Retaliatory Discrimination is the Most Common Workplace Discrimination

When you are at work, there are many different ways you can be discriminated against. The United States defines discrimination as deleterious treatment based on race, religion, gender, or national origin. There are some other categories sometimes included and some subcategories that flow from those broad categories. Whatever the case may be, you have rights as an employee.

When you are discriminated against, you have the right to petition your employer, the human rights department, the Equal Employment Opportunity Commission (EEOC), National Labor Relations Board, and some other organizations. Which organizations you petition often depends on the nature of the discrimination. However, the most common discrimination actually happens next.

Retaliatory Discrimination

According to the EEOC, 49% of workplace discrimination cases are actually retaliation cases; it is the plurality of all discrimination cases. Retaliatory discrimination takes two basic forms. In one instance, an employer or supervisor will discriminate against an employee for filing a discrimination claim. For example, if a supervisor treats an employee poorly for her gender and she files a claim, he might continue to do so because of the complaint at that point. The other type of retaliatory discrimination often flows from types of harassment. For example, an employer might ask an employee to perform some task that isn’t part of the job description.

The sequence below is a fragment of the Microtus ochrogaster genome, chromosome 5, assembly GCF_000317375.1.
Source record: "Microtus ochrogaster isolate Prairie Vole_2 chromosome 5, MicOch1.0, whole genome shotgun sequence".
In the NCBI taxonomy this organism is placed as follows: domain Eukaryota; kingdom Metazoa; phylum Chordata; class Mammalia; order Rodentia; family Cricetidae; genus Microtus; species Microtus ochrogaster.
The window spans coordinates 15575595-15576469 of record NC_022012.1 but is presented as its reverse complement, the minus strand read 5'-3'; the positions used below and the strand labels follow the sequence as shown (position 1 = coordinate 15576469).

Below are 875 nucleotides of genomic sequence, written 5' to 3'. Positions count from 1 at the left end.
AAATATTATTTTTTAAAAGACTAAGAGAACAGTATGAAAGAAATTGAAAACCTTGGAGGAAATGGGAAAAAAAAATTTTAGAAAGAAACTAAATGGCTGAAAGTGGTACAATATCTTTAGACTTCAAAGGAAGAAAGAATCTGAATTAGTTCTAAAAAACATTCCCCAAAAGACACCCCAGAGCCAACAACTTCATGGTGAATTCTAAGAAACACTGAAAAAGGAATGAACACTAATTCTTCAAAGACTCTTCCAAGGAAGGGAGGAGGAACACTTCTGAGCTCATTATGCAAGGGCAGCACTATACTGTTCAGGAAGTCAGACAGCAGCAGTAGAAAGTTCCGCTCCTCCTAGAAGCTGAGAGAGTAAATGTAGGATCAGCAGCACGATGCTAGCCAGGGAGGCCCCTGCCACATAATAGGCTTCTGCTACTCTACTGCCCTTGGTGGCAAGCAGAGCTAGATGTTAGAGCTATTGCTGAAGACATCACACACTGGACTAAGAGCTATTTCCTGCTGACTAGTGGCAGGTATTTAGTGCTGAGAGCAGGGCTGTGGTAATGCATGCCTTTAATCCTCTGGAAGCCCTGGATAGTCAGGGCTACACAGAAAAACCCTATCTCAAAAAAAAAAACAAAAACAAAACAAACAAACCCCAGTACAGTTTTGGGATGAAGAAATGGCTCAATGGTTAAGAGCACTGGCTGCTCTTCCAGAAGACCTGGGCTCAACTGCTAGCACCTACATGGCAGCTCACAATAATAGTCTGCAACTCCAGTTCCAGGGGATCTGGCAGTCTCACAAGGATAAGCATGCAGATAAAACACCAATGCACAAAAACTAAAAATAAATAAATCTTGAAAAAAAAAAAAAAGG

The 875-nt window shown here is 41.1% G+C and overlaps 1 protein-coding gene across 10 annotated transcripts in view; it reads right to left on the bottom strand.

If the employee refuses to do that task, the employer might then discriminate against them.

Forms of Discrimination

Discrimination is not always obvious. Sometimes, it takes some rather subtle forms. Even tasks that are part of your job description could be considered harassment. For example, if cleaning bathrooms is a regular part of your job, it might be the thing that no employee wants to do. If your supervisor only ever tells you to clean bathrooms, and not one of your coworkers, that could be discrimination.

What To Do

If you think you are a victim of retaliatory discrimination, you need to call an employment attorney. Employment lawyers specialize in cases that involve discrimination at work. Since retaliation is such a common type of discrimination, it should be fairly straightforward to explain your case to your attorney. Your attorney will then be able to help you decide if you have a case  to proceed with. In some cases, all that is required is calling an attorney; that might be enough to get your employer to take action to make it right. It’s also sometimes the case that you have to actually pursue the remedy.

Do you think you may be a victim of workplace discrimination? Call Boise employment law attorney Jeff Townsend today to schedule your free consultation!

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